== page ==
While postmodernism and cultural studies have made significant claims for the heterogeneity of language games and the inevitable diversity of modes of reception, Bourdieu and Bürger have effectively demonstrated that the reception of art coincides primarily with changes to its institutionalization. Bürger's thesis concerning the discursive institutionalization of art/autonomy, however, might mask some significant changes related to the eclipse of the theory and practice of avant-gardism. Few commentators today would deny the fact that cultural institutions are the object of constant criticism on the part of its own constituencies. If anything, this vanguard posture is enacted today through its "post-political" reversal: complicity, compliance, identification and relationality as "critical" strategies. This cool, affirmative strategy, pressured by the logic of networking and careerism, is little more than a survival strategy within conditions of neoliberal governance.

It is in the 1960s and 70s, in the paradigm shift from the old Left to the New Left that the critique of alienation and reification was replaced by the critique of institutions, a consequence of the view that class struggle had been abolished, or neutralized, by parliamentary democracy and the welfare state, on the hand, and by bureaucratic socialism on the other. According to Gerald Raunig, the student rebellions of the late 60s were considered irresponsible by traditional Left organizations because they disabled institutions: "They refused to channel their rage into the available political parties or labor unions and instead used Situationist and other artistic-cum-political methods to call for a thoroughly political objective: 'L'imagination au pouvoir'." While the New Left, informed by postcolonial struggles and the American civil rights movement, challenged sexism, militarism, imperialism, environmental degradation and commercialism, it tended to conflate class struggle with the struggle to create alternative institutions. Today, as a consequence, a hegemonic view of classless society has come to operate as the groundless ground of class struggle. Class struggle disappears inasmuch wealth creation in industrial societies has led to the disappearance of boundaries between classes and the rise of a tertiary "middle" or petty bourgeois class that is neither bourgeois nor proletarian. Despite its position as a working class, the new petty bourgeois class of managers, office and service workers, has witnessed a class polarization that plays a determining structural role vis-à-vis class praxis. As Nicos Poulantzas long ago argued, the petty bourgeois social formation reproduces itself through polarization; in the postwar period, its distinct class practice has been to abandon class struggle in favour of identity struggles and the struggle against institutions.

While the critique of institutions has allowed numerous forms of oppression to become the object of criticism, analysis and research, it also contributes to class inequality. What is missing from many of the new models of aesthetic practice is a distinction between the kind of cultural criticism that accepts the concept of social formation as an expression of the mode of production, and a Marxist sociology that explains social formation as the mode of reproduction of the modes of production. Institutions are key in this regard as they create a space of mediation that allows for the separation of modes of production from social relations.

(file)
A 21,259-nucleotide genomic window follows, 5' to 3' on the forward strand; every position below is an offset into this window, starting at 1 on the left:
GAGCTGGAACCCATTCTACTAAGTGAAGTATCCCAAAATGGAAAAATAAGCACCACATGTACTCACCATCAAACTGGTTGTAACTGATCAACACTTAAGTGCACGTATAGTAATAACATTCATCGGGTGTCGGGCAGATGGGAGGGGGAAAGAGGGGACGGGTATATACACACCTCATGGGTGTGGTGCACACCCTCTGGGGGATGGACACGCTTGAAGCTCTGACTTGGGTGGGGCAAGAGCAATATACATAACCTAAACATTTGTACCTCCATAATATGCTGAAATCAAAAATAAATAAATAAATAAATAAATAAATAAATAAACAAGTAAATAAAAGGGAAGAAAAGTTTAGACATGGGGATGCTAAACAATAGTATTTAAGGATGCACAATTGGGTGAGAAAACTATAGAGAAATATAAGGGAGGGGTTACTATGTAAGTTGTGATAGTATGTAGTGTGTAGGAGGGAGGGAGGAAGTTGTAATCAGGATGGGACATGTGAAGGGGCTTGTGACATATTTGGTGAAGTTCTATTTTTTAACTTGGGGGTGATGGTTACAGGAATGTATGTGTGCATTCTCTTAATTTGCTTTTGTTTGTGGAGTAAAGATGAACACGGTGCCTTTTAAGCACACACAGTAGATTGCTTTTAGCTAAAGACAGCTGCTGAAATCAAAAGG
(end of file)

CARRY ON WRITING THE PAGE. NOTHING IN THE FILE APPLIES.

The search for a post-avant-garde aesthetic in contemporary art can be attributed to the dismantling of a nineteenth-century notion of the historical subject, including that of the proletariat as the historical class that is best able to overcome the contradictions of capitalist class relations. The main trends in contemporary culture remain thoroughly aesthetic, however, and because of this, the polarization of class factions as a feature of the dominant mode of capitalist production goes unrecognized.

What Siegfried Kracauer once termed "the salaried masses" and what C. Wright Mills later referred to as the "white collar" world of the new middle class defines the situation of the majority of people today who are in the position of traditional labour inasmuch as they do not control the means of production. However, because of their class situation, education and lifestyle ambitions, they identify with Capital. Class polarization, rather than cultural difference, is the open secret, the obscene supplement of contemporary post-politics and its cultural manifestations. Contemporary aesthetic practices are thus not moves away from the emphasis on economic determination, but function more precisely as adjuncts to an impossible non-relational, and indeed, despotic class politics inasmuch as they make no claims to universality and abandon hegemonic struggle. The proper orientation for critical practice is not to find in the autonomy of the aesthetic sphere a free space for the figuring of utopian social possibilities, but to recognize in aesthetic autonomy an already compromised class practice, a self-relating that takes its own denial into account and that is constructed around its own constitutive void. Cultural formations do not exist in themselves but through various rule-bound and antagonistic social structures that question the self-evidence of modes of production and normalization. If contemporary critical art practices pretend to dispense with autonomy, they do so in the same way that the rationalized capitalist economy dispenses with the language of class: in both cases, social classes are presumed to precede the structures and institutions through which they are reproduced. What is truly tragic for us today is not the loss of autonomy per se, but the sense of what this autonomy was and the kinds of resistance it might still provide.